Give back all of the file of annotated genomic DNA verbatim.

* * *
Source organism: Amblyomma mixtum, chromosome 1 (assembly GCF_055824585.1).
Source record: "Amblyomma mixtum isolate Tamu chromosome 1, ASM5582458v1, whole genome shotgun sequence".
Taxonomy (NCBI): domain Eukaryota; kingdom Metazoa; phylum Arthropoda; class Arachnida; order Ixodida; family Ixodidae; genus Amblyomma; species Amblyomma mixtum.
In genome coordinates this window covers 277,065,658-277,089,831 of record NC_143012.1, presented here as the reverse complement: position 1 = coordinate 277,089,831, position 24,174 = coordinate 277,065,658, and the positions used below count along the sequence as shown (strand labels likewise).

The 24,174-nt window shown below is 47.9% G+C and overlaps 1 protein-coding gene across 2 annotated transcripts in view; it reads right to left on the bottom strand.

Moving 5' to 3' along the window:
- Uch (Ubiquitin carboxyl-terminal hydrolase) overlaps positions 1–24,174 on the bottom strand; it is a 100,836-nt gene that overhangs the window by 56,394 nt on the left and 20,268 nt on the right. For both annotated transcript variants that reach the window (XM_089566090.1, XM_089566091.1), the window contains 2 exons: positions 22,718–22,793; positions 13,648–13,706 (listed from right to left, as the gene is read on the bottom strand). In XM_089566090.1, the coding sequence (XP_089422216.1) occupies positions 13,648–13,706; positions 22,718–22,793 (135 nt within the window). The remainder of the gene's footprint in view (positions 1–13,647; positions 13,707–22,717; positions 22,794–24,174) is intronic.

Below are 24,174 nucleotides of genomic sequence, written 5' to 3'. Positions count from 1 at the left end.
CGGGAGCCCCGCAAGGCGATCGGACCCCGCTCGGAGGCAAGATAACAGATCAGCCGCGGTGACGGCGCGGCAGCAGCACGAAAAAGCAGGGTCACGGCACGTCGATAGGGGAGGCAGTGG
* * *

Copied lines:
Source organism: Amblyomma mixtum, chromosome 1 (assembly GCF_055824585.1).
Source record: "Amblyomma mixtum isolate Tamu chromosome 1, ASM5582458v1, whole genome shotgun sequence".
Taxonomy (NCBI): domain Eukaryota; kingdom Metazoa; phylum Arthropoda; class Arachnida; order Ixodida; family Ixodidae; genus Amblyomma; species Amblyomma mixtum.
In genome coordinates this window covers 277,065,658-277,089,831 of record NC_143012.1, presented here as the reverse complement: position 1 = coordinate 277,089,831, position 24,174 = coordinate 277,065,658, and the positions used below count along the sequence as shown (strand labels likewise).

The 24,174-nt window shown below is 47.9% G+C and overlaps 1 protein-coding gene across 2 annotated transcripts in view; it reads right to left on the bottom strand.

Moving 5' to 3' along the window:
- Uch (Ubiquitin carboxyl-terminal hydrolase) overlaps positions 1–24,174 on the bottom strand; it is a 100,836-nt gene that overhangs the window by 56,394 nt on the left and 20,268 nt on the right. For both annotated transcript variants that reach the window (XM_089566090.1, XM_089566091.1), the window contains 2 exons: positions 22,718–22,793; positions 13,648–13,706 (listed from right to left, as the gene is read on the bottom strand). In XM_089566090.1, the coding sequence (XP_089422216.1) occupies positions 13,648–13,706; positions 22,718–22,793 (135 nt within the window). The remainder of the gene's footprint in view (positions 1–13,647; positions 13,707–22,717; positions 22,794–24,174) is intronic.

Below are 24,174 nucleotides of genomic sequence, written 5' to 3'. Positions count from 1 at the left end.
CGGGAGCCCCGCAAGGCGATCGGACCCCGCTCGGAGGCAAGATAACAGATCAGCCGCGGTGACGGCGCGGCAGCAGCACGAAAAAGCAGGGTCACGGCACGTCGATAGGGGAGGCAGTGG